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DCMS launch consultation on gambling regulation funding

Proposals for changes to Gambling Commission fees from 1 October 2021

“The Department for Digital, Culture, Media and Sport (DCMS) has launched a consultation on the funding of the Gambling Commission. The consultation is separate to the Gambling Review and looks at an increase to the Gambling Commission fees. It will run until 25 March 2021.

Proposed changes from 1st October 2021 include a 60% increase to all licence application fees for all operator applications across both the remote and non – remote sectors. The consultation states that this is to ensure that the Gambling Commission covers its costs regarding the increased complexity of applications being received and the additional checks that are having to be made. It is also proposed that there will be an increase in the annual fees for remote licences by 1st October 2021. Each fee band for remote operating licences (other than lottery and gaming machine technical licences) and gambling software licences would see an annual fee increase of 55%.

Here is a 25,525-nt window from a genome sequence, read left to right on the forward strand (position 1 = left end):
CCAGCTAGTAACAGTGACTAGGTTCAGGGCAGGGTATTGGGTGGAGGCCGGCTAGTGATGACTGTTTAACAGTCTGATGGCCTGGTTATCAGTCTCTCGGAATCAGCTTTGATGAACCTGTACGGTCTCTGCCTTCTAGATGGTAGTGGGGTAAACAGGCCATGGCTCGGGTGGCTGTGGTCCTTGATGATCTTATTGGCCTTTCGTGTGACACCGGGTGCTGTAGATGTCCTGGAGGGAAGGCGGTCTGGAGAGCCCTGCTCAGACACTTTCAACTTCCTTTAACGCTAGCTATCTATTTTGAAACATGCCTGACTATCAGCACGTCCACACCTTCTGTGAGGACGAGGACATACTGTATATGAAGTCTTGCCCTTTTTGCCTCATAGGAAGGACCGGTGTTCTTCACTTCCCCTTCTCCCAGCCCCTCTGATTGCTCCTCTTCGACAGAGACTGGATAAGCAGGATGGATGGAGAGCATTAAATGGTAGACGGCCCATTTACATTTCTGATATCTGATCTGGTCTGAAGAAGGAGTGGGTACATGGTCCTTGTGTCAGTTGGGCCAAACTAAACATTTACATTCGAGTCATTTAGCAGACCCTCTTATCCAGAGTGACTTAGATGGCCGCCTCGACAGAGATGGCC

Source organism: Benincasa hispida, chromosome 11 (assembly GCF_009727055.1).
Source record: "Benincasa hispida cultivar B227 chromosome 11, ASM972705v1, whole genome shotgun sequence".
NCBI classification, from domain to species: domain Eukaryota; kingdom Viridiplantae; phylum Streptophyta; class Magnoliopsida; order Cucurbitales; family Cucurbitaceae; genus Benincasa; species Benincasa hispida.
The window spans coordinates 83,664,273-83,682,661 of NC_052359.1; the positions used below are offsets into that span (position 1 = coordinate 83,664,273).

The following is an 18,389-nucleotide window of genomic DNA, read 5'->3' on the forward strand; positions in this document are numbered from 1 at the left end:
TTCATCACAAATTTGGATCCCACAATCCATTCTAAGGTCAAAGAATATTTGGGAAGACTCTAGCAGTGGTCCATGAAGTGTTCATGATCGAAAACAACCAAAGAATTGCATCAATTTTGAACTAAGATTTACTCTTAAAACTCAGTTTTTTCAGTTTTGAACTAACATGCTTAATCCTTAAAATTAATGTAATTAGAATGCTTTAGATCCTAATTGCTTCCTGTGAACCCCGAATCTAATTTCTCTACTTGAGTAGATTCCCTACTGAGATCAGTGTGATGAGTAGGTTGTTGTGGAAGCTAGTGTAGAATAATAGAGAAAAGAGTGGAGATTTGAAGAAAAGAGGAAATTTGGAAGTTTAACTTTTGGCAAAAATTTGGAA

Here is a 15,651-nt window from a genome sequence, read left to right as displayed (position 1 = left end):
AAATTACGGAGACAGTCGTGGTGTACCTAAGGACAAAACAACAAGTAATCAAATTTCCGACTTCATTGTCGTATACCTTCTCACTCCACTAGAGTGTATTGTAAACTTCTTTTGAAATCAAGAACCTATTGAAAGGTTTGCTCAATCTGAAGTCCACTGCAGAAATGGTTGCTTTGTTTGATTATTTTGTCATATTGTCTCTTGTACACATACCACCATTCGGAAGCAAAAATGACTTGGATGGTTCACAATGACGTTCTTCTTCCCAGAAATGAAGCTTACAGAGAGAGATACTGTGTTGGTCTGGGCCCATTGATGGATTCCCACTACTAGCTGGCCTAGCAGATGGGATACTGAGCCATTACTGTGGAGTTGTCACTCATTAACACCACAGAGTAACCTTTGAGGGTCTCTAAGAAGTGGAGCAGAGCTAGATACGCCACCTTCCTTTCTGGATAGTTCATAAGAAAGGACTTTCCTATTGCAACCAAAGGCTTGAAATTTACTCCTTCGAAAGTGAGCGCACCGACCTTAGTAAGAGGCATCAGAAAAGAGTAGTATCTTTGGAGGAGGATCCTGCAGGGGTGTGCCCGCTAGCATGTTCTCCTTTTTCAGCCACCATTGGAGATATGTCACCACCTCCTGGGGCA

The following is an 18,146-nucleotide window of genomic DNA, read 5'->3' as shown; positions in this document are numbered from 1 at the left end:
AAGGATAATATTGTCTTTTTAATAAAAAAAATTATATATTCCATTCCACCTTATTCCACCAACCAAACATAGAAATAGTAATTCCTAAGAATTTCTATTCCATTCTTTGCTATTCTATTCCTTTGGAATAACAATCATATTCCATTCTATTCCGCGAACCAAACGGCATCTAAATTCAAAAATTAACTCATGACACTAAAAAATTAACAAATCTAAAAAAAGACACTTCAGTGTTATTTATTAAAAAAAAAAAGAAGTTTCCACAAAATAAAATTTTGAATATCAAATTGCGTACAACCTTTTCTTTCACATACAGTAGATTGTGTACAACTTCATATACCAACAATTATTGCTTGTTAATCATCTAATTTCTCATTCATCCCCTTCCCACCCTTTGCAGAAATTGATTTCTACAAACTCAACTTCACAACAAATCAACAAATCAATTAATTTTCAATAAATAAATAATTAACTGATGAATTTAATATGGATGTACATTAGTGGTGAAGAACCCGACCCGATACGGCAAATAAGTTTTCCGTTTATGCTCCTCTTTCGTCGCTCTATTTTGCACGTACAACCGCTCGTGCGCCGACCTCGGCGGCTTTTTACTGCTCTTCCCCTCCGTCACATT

There will also be an annual fee increase for non – remote operators, but this is not proposed to take effect until April 2022 in recognition of the challenges that the land based sector has faced during the Covid-19 pandemic. Under the proposals, each fee band for non-remote licences (other than gambling software) would see a 15% annual fee increase.

There are also plans to strip back the fee system to make it simpler, including the removal of discounts for combined and multiple licences. Reasons cited for this change are to reflect the regulatory costs and that “…it would also reduce the costs associated with managing the discount process and allow the Commission to build in more automation.”

Further into the consultation are proposals to increase the fee for licences that rely on random number generator software, and to add an additional fee category for society lottery licences.

The following three key challenges are highlighted within the consultation as expected areas of significant focus for the Gambling Commission in the coming years:

  • Increased technological developments including product and payment innovation.
  • Changes in the size and shape of the market partially caused by consolidation, meaning the operators it regulates are increasingly global operators.
  • Increasing risks associated with unlicensed operators and the need to protect consumers and the industry from ‘black market’ encroachment.

The consultation includes a breakdown of the Gambling Commissions costs as well as information on the efficiency savings with a forecast that the Gambling Commissions costs will continue to increase, rising to a figure of approximately £23m by the year 2023-24.

Full details of the consultation can be found here. ”

For further information on this or any other gaming licensing issue, contact solicitor Imogen Moss.

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